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Pompeo backs West Bank settlements in landmark visit

November 19, 2020

The US secretary of state said he supported labeling products made in Israeli settlements as "Made in Israel" when imported to the US. Palestinians said the US was helping Israel cement its control over the West Bank.

US Secretary of State Mike Pompeo with Prime Minister Benjamin Netanyahu
Image: Israeli Prime Ministry/Handout/AA/picture-alliance

US Secretary of State Mike Pompeo on Thursday became the first-ever US top diplomat to visit an Israeli settlement in the occupied West Bank. 

The trip to Israel was a parting show of solidarity with Prime Minister Benjamin Netanyahu by the  outgoing Trump administration. The two governments have shared close ties throughout the years. 

Pompeo met with Netanyahu and then travelled to the West Bank to visit a settler winery, which has a blend named after him. 

The secretary of state said he supports guidelines for Israeli products made in settlements to be labelled "Made in Israel" or "Product of Israel" when imported to the US. The move would remove the distinction between products made within Israel and those produced in occupied territory. 

Read more: What will Israel's West Bank annexation plans mean for the region?

It was a controversial move, but one in line with the Trump administration’s policy. In 2019, Pompeo broke with decades of American foreign policy to announce that the US under Trump no longer viewed Israel's settlements as "inconsistent with international law."

But Palestinians and much of the world regard those settlements as illegal under international law.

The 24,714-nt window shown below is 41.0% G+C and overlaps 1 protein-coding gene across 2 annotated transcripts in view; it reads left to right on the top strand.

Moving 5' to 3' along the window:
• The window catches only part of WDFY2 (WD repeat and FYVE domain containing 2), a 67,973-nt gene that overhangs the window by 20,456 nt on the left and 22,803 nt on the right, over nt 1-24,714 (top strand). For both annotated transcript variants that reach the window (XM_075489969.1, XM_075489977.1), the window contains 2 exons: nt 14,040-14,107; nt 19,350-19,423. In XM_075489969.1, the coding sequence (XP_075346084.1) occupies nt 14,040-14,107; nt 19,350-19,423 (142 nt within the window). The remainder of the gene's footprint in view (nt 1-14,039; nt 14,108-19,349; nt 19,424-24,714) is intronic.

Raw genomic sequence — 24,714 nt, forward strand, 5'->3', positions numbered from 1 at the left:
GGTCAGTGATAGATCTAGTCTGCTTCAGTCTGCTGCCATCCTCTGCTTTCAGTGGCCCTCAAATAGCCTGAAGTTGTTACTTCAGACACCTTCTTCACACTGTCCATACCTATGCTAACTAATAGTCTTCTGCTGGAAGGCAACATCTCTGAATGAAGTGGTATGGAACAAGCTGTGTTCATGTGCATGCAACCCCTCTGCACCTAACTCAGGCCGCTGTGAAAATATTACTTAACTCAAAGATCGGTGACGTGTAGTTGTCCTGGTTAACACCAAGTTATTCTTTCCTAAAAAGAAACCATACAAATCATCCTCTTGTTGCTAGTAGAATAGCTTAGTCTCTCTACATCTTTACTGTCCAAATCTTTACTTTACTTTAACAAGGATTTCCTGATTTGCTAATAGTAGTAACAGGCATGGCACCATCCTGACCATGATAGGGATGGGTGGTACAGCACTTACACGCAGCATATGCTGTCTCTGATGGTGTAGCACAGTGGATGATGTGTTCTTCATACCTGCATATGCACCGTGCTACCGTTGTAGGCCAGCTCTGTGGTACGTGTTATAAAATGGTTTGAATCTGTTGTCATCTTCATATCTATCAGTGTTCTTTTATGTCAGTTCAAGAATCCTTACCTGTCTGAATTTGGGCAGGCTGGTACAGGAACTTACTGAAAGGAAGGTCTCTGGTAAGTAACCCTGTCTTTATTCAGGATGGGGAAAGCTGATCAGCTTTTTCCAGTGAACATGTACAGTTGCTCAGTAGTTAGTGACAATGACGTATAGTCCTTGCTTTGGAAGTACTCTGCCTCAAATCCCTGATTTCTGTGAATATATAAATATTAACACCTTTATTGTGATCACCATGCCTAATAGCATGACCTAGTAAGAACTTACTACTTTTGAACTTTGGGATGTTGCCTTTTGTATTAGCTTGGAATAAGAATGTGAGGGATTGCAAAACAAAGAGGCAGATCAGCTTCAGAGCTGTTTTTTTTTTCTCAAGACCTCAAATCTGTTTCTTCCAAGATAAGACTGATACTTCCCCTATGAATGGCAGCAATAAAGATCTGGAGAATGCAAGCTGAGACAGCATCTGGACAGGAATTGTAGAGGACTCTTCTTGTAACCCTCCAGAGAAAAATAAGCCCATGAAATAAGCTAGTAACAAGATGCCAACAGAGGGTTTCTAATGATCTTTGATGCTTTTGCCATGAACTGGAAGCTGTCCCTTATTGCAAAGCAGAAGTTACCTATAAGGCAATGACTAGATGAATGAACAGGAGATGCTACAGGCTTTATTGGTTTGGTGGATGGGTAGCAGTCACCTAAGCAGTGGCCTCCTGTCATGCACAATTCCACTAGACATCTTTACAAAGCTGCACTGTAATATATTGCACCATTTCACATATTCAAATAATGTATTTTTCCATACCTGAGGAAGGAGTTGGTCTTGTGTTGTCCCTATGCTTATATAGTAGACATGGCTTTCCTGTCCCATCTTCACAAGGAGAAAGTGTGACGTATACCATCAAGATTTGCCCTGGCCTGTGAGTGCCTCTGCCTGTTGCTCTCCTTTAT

Pompeo also visited the Golan Heights, a strategic territory the Jewish state seized from Syria in the Six-Day War of 1967. The US under Trump has recognized it as part of Israel. Pompeo said on Thursday that the recognition was "historically important and simply a recognition of the reality." 

The significance of the Golan Heights

Many people in Israel were concerned about the long-term impact of these policy changes, said DW's Jerusalem correspondent Tania Krämer. "This is an outgoing administration, but it set a symbolic precedent," she said. "And blurs the lines as to what is admissible in international law."

What were the reactions from Palestine and Syria?

Palestinians criticized Pompeo, saying the US was helping Israel to cement its control over West Bank lands. The Palestinian leadership cut ties with Trump White House three years ago, accusing it of pro-Israel bias. 

Palestinian negotiator Hanan Ashrawi said Pompeo was using Trump's final weeks in office "to set yet another illegal precedent, violate international law and perhaps to advance his own future political ambitions." 

"Pompeo is intoxicated by apartheid wine stolen from Palestinian land. It is opportunistic and self-serving, and it damages the chances for peace," Ashrawi told Reuters. 

Read more: Gaza: Coronavirus pandemic ruins youth's hopes for a way out

The Syrian government slammed Pompeo's visit to Golan as a "provocative step before the end of the Trump administration's team."

Damascus also described it as a "flagrant violation" of the Syrian sovereignty.

What did Pompeo say about the movement to boycott Israel?

Pompeo said during his visit that Washington would step up action against pro-Palestinian efforts to isolate Israel economically and diplomatically. 

"I want you to know that we will immediately take steps to identify organizations that engage in hateful BDS (Boycott, Divestment and Sanctions) conduct and withdraw US government support," he said. 

"We will regard the global anti-Israel BDS campaign as anti-Semitic," he added. 

Pompeo has so far backed Trump in refusing to concede defeat to President-elect Joe Biden and it remains unclear how the Biden administration will manage the current US relationship with Israel or if he will work to reverse some of its policies. 

jcg/rt (Reuters, AP)